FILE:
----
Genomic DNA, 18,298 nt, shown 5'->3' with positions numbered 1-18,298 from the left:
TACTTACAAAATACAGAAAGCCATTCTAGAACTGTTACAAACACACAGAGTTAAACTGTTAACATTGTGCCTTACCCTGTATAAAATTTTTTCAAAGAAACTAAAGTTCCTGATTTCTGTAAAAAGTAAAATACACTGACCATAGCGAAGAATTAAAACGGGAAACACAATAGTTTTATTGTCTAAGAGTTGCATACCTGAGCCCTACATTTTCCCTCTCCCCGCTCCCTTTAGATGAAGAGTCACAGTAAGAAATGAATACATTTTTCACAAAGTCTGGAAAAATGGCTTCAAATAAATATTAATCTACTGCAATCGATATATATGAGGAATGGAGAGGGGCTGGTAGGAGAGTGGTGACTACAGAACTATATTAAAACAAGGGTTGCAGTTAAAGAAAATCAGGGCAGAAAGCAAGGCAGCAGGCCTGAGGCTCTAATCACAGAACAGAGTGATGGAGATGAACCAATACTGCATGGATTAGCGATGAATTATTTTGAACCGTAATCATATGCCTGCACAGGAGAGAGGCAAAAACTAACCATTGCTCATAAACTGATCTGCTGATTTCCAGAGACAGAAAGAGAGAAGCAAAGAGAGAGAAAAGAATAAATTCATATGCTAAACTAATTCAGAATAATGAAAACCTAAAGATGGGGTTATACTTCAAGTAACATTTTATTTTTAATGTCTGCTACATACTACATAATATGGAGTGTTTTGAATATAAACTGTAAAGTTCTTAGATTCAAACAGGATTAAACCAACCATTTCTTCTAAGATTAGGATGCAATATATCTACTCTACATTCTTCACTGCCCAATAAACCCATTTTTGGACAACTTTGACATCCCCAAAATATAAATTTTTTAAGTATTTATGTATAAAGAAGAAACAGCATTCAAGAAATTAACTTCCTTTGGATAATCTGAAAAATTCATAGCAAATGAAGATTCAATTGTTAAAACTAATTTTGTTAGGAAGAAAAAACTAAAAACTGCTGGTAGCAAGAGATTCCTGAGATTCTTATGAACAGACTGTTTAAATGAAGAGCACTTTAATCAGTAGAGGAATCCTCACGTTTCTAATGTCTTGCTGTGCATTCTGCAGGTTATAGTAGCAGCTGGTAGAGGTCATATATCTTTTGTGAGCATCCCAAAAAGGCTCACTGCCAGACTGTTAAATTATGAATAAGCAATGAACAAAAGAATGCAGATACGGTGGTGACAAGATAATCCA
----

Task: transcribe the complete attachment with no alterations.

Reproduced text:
Genomic DNA, 18,298 nt, shown 5'->3' with positions numbered 1-18,298 from the left:
TACTTACAAAATACAGAAAGCCATTCTAGAACTGTTACAAACACACAGAGTTAAACTGTTAACATTGTGCCTTACCCTGTATAAAATTTTTTCAAAGAAACTAAAGTTCCTGATTTCTGTAAAAAGTAAAATACACTGACCATAGCGAAGAATTAAAACGGGAAACACAATAGTTTTATTGTCTAAGAGTTGCATACCTGAGCCCTACATTTTCCCTCTCCCCGCTCCCTTTAGATGAAGAGTCACAGTAAGAAATGAATACATTTTTCACAAAGTCTGGAAAAATGGCTTCAAATAAATATTAATCTACTGCAATCGATATATATGAGGAATGGAGAGGGGCTGGTAGGAGAGTGGTGACTACAGAACTATATTAAAACAAGGGTTGCAGTTAAAGAAAATCAGGGCAGAAAGCAAGGCAGCAGGCCTGAGGCTCTAATCACAGAACAGAGTGATGGAGATGAACCAATACTGCATGGATTAGCGATGAATTATTTTGAACCGTAATCATATGCCTGCACAGGAGAGAGGCAAAAACTAACCATTGCTCATAAACTGATCTGCTGATTTCCAGAGACAGAAAGAGAGAAGCAAAGAGAGAGAAAAGAATAAATTCATATGCTAAACTAATTCAGAATAATGAAAACCTAAAGATGGGGTTATACTTCAAGTAACATTTTATTTTTAATGTCTGCTACATACTACATAATATGGAGTGTTTTGAATATAAACTGTAAAGTTCTTAGATTCAAACAGGATTAAACCAACCATTTCTTCTAAGATTAGGATGCAATATATCTACTCTACATTCTTCACTGCCCAATAAACCCATTTTTGGACAACTTTGACATCCCCAAAATATAAATTTTTTAAGTATTTATGTATAAAGAAGAAACAGCATTCAAGAAATTAACTTCCTTTGGATAATCTGAAAAATTCATAGCAAATGAAGATTCAATTGTTAAAACTAATTTTGTTAGGAAGAAAAAACTAAAAACTGCTGGTAGCAAGAGATTCCTGAGATTCTTATGAACAGACTGTTTAAATGAAGAGCACTTTAATCAGTAGAGGAATCCTCACGTTTCTAATGTCTTGCTGTGCATTCTGCAGGTTATAGTAGCAGCTGGTAGAGGTCATATATCTTTTGTGAGCATCCCAAAAAGGCTCACTGCCAGACTGTTAAATTATGAATAAGCAATGAACAAAAGAATGCAGATACGGTGGTGACAAGATAATCCA